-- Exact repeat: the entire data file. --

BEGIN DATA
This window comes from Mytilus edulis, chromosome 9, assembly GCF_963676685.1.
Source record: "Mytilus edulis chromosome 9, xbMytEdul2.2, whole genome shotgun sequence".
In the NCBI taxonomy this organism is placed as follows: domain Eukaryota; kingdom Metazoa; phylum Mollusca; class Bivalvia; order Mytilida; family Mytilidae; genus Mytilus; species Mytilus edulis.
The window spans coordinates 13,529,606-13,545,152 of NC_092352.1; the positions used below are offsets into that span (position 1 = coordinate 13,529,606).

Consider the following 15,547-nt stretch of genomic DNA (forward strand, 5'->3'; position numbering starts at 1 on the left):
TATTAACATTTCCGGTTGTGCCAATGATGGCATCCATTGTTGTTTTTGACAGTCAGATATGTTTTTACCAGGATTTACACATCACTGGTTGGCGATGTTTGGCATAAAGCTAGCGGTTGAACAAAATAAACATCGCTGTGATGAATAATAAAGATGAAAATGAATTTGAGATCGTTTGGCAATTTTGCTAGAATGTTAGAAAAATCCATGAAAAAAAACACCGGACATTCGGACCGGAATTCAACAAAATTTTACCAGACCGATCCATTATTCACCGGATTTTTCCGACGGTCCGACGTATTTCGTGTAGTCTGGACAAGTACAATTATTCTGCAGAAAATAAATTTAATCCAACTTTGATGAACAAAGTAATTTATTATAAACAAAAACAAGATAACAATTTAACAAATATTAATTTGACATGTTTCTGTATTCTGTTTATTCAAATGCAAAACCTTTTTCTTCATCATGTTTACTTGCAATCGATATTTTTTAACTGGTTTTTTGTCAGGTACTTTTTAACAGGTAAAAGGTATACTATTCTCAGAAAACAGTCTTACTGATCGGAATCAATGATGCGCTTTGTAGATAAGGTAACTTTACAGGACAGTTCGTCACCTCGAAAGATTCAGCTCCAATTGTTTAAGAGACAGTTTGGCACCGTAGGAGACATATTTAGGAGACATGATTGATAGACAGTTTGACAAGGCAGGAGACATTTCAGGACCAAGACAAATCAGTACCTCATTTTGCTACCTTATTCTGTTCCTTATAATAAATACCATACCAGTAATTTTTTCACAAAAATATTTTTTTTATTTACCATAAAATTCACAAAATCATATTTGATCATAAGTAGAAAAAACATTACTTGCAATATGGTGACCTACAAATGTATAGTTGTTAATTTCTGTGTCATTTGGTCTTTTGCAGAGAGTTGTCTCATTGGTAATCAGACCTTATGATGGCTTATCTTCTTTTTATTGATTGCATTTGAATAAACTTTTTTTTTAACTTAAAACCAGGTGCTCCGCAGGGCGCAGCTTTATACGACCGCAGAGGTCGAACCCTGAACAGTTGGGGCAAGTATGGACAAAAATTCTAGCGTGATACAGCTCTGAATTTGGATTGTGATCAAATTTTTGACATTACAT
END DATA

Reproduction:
This window comes from Mytilus edulis, chromosome 9, assembly GCF_963676685.1.
Source record: "Mytilus edulis chromosome 9, xbMytEdul2.2, whole genome shotgun sequence".
In the NCBI taxonomy this organism is placed as follows: domain Eukaryota; kingdom Metazoa; phylum Mollusca; class Bivalvia; order Mytilida; family Mytilidae; genus Mytilus; species Mytilus edulis.
The window spans coordinates 13,529,606-13,545,152 of NC_092352.1; the positions used below are offsets into that span (position 1 = coordinate 13,529,606).

Consider the following 15,547-nt stretch of genomic DNA (forward strand, 5'->3'; position numbering starts at 1 on the left):
TATTAACATTTCCGGTTGTGCCAATGATGGCATCCATTGTTGTTTTTGACAGTCAGATATGTTTTTACCAGGATTTACACATCACTGGTTGGCGATGTTTGGCATAAAGCTAGCGGTTGAACAAAATAAACATCGCTGTGATGAATAATAAAGATGAAAATGAATTTGAGATCGTTTGGCAATTTTGCTAGAATGTTAGAAAAATCCATGAAAAAAAACACCGGACATTCGGACCGGAATTCAACAAAATTTTACCAGACCGATCCATTATTCACCGGATTTTTCCGACGGTCCGACGTATTTCGTGTAGTCTGGACAAGTACAATTATTCTGCAGAAAATAAATTTAATCCAACTTTGATGAACAAAGTAATTTATTATAAACAAAAACAAGATAACAATTTAACAAATATTAATTTGACATGTTTCTGTATTCTGTTTATTCAAATGCAAAACCTTTTTCTTCATCATGTTTACTTGCAATCGATATTTTTTAACTGGTTTTTTGTCAGGTACTTTTTAACAGGTAAAAGGTATACTATTCTCAGAAAACAGTCTTACTGATCGGAATCAATGATGCGCTTTGTAGATAAGGTAACTTTACAGGACAGTTCGTCACCTCGAAAGATTCAGCTCCAATTGTTTAAGAGACAGTTTGGCACCGTAGGAGACATATTTAGGAGACATGATTGATAGACAGTTTGACAAGGCAGGAGACATTTCAGGACCAAGACAAATCAGTACCTCATTTTGCTACCTTATTCTGTTCCTTATAATAAATACCATACCAGTAATTTTTTCACAAAAATATTTTTTTTATTTACCATAAAATTCACAAAATCATATTTGATCATAAGTAGAAAAAACATTACTTGCAATATGGTGACCTACAAATGTATAGTTGTTAATTTCTGTGTCATTTGGTCTTTTGCAGAGAGTTGTCTCATTGGTAATCAGACCTTATGATGGCTTATCTTCTTTTTATTGATTGCATTTGAATAAACTTTTTTTTTAACTTAAAACCAGGTGCTCCGCAGGGCGCAGCTTTATACGACCGCAGAGGTCGAACCCTGAACAGTTGGGGCAAGTATGGACAAAAATTCTAGCGTGATACAGCTCTGAATTTGGATTGTGATCAAATTTTTGACATTACAT